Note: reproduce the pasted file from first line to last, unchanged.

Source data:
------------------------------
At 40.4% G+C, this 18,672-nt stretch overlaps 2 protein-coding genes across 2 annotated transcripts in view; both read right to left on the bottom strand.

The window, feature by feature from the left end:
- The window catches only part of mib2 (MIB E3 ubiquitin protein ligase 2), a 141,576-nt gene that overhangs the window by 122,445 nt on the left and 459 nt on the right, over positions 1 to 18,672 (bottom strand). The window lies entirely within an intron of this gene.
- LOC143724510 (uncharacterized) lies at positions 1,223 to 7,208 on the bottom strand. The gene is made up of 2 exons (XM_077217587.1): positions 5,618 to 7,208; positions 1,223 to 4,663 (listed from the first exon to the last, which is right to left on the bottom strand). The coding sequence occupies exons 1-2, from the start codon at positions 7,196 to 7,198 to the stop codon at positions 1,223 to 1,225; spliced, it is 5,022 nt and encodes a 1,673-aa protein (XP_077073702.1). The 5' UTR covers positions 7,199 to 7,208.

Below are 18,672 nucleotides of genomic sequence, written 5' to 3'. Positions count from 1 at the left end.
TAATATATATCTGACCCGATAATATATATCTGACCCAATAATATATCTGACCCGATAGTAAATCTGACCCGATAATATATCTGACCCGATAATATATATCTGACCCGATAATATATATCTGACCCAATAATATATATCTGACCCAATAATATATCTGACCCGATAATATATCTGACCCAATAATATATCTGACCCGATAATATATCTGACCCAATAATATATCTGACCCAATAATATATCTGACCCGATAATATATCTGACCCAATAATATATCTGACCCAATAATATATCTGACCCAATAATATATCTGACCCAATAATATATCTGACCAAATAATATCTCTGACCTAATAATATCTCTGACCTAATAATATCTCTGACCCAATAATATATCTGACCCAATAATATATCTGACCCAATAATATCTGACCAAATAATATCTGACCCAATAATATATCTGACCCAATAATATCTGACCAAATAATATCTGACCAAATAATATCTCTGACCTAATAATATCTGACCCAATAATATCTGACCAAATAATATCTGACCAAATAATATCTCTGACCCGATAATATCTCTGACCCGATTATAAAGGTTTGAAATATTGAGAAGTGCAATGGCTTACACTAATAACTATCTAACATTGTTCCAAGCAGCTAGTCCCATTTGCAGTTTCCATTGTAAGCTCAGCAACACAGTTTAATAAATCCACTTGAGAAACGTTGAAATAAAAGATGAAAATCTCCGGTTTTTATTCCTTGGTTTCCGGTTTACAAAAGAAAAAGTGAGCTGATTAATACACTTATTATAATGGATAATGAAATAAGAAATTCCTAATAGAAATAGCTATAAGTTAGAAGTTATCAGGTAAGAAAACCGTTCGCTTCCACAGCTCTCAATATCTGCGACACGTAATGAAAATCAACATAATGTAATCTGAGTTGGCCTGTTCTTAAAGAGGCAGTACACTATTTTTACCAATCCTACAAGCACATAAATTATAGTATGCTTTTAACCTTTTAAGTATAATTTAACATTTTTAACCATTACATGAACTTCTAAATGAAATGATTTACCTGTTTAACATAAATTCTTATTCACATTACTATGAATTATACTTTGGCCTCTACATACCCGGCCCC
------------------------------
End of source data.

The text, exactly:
At 40.4% G+C, this 18,672-nt stretch overlaps 2 protein-coding genes across 2 annotated transcripts in view; both read right to left on the bottom strand.

The window, feature by feature from the left end:
- The window catches only part of mib2 (MIB E3 ubiquitin protein ligase 2), a 141,576-nt gene that overhangs the window by 122,445 nt on the left and 459 nt on the right, over positions 1 to 18,672 (bottom strand). The window lies entirely within an intron of this gene.
- LOC143724510 (uncharacterized) lies at positions 1,223 to 7,208 on the bottom strand. The gene is made up of 2 exons (XM_077217587.1): positions 5,618 to 7,208; positions 1,223 to 4,663 (listed from the first exon to the last, which is right to left on the bottom strand). The coding sequence occupies exons 1-2, from the start codon at positions 7,196 to 7,198 to the stop codon at positions 1,223 to 1,225; spliced, it is 5,022 nt and encodes a 1,673-aa protein (XP_077073702.1). The 5' UTR covers positions 7,199 to 7,208.

Below are 18,672 nucleotides of genomic sequence, written 5' to 3'. Positions count from 1 at the left end.
TAATATATATCTGACCCGATAATATATATCTGACCCAATAATATATCTGACCCGATAGTAAATCTGACCCGATAATATATCTGACCCGATAATATATATCTGACCCGATAATATATATCTGACCCAATAATATATATCTGACCCAATAATATATCTGACCCGATAATATATCTGACCCAATAATATATCTGACCCGATAATATATCTGACCCAATAATATATCTGACCCAATAATATATCTGACCCGATAATATATCTGACCCAATAATATATCTGACCCAATAATATATCTGACCCAATAATATATCTGACCCAATAATATATCTGACCAAATAATATCTCTGACCTAATAATATCTCTGACCTAATAATATCTCTGACCCAATAATATATCTGACCCAATAATATATCTGACCCAATAATATCTGACCAAATAATATCTGACCCAATAATATATCTGACCCAATAATATCTGACCAAATAATATCTGACCAAATAATATCTCTGACCTAATAATATCTGACCCAATAATATCTGACCAAATAATATCTGACCAAATAATATCTCTGACCCGATAATATCTCTGACCCGATTATAAAGGTTTGAAATATTGAGAAGTGCAATGGCTTACACTAATAACTATCTAACATTGTTCCAAGCAGCTAGTCCCATTTGCAGTTTCCATTGTAAGCTCAGCAACACAGTTTAATAAATCCACTTGAGAAACGTTGAAATAAAAGATGAAAATCTCCGGTTTTTATTCCTTGGTTTCCGGTTTACAAAAGAAAAAGTGAGCTGATTAATACACTTATTATAATGGATAATGAAATAAGAAATTCCTAATAGAAATAGCTATAAGTTAGAAGTTATCAGGTAAGAAAACCGTTCGCTTCCACAGCTCTCAATATCTGCGACACGTAATGAAAATCAACATAATGTAATCTGAGTTGGCCTGTTCTTAAAGAGGCAGTACACTATTTTTACCAATCCTACAAGCACATAAATTATAGTATGCTTTTAACCTTTTAAGTATAATTTAACATTTTTAACCATTACATGAACTTCTAAATGAAATGATTTACCTGTTTAACATAAATTCTTATTCACATTACTATGAATTATACTTTGGCCTCTACATACCCGGCCCC